Although its price tag is steep, Monarch Professional is the best solution we've found so far for converting documents into sortable spreadsheets and has the best potential to save newsrooms countless hours of retyping and data cleaning.
But Monarch isn't a pick-up-and-play application. Unlike other converters we've tested, there's no automatic feature for processing documents. Users must set up a model for every PDF or text file that tells Monarch what the embedded data look like. This strategy allowed the software to handle even our most difficult tests in minutes (and in some cases seconds).
Among its most useful features is the ability to handle one-to-many relationships in tabular data -- for example, when headings are meant to apply to every row below.
Applying these headings correctly often requires a separate step. That's not the case with Monarch, which allows users to set up "append" fields that automatically fill in next to corresponding rows. The software had no trouble performing that task with output from an Access database report.
Monarch can also handle other tricky formatting quirks, like data fields of varying sizes.
For more straightforward documents with simple tables, setting up models capable of capturing the data you want takes only minutes. But navigating more complicated documents requires a familiarity with Monarch's advanced features, which will take some time.
Although there is a learning curve here, Monarch has ample documentation -- along with customer support and community forums -- to help you master the intuitive software quickly.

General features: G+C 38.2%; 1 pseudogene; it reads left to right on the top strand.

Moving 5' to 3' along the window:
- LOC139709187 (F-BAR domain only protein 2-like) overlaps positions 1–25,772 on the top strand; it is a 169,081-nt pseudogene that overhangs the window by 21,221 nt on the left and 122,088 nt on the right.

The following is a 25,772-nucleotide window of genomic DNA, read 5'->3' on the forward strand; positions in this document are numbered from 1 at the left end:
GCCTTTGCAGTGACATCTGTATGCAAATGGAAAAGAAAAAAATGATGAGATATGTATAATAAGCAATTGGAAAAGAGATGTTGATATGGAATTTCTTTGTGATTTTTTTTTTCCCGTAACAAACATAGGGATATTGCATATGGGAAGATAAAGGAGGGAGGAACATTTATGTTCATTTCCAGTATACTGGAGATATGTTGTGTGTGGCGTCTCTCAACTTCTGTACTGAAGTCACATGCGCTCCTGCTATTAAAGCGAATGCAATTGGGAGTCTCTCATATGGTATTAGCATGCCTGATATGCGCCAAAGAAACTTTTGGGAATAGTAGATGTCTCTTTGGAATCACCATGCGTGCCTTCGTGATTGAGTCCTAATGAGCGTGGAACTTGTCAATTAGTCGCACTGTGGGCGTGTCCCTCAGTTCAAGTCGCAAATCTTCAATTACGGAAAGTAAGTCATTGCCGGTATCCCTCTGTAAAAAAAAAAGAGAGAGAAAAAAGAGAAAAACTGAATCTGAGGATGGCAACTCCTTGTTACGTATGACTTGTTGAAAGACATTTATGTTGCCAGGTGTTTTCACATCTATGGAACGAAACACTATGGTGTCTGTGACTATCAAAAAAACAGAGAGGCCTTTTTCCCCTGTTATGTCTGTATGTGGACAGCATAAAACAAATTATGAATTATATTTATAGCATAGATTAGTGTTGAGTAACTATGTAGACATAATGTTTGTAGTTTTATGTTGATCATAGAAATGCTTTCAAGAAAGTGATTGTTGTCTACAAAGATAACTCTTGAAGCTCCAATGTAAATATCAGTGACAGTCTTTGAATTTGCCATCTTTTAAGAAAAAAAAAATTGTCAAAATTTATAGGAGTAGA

Monarch is also built for efficient guessing and testing. Before you ever export your information to a text file or Excel spreadsheet, the software shows you the results in a "data view" tab that automatically updates on the fly whenever you make a change to your model. A spellcheck-like "verify" feature even allows you to walk through errors in the data being captured and fix them automatically.
When you're ready for the export step, no software we've tested can match Monarch for speed: Massive spreadsheets more than 10,000 rows long took less than a minute to extract.
It did fail one of our tests -- a PDF with a damaged embedded text layer. Unlike other software we've tested, Monarch has no built-in optical character recognition, so handling such a problem is outside its capabilities.
Monarch's high cost may take it off the table for many newsrooms. But if wasting hours wrangling troublesome public records into workable formats is a regular part of your beat, it will likely pay for itself over time.
It took less than 30 minutes to guide Monarch through the entire process of perfectly extracting information from this database report of housing violations in Washington, D.C.READ OUR FULL TEST RESULT »
Monarch's flexible system for defining the format of this report of Clinton administration appointments was the perfect solution to tackle the document's separated headers and unlined rows.READ OUR FULL TEST RESULT »
The consistent formatting of this listing of disgraced financier Bernie Madoff's customers made converting the document into a sortable spreadsheet an easy task for Monarch.READ OUR FULL TEST RESULT »
Monarch isn't equipped to handle damaged, corrupted or unrecognized fonts, so any conversion of this table of contributors to Arizona Gov. Jan Brewer's border fence project results in a well-organized but unreadable jumble of meaningless characters.READ OUR FULL TEST RESULT »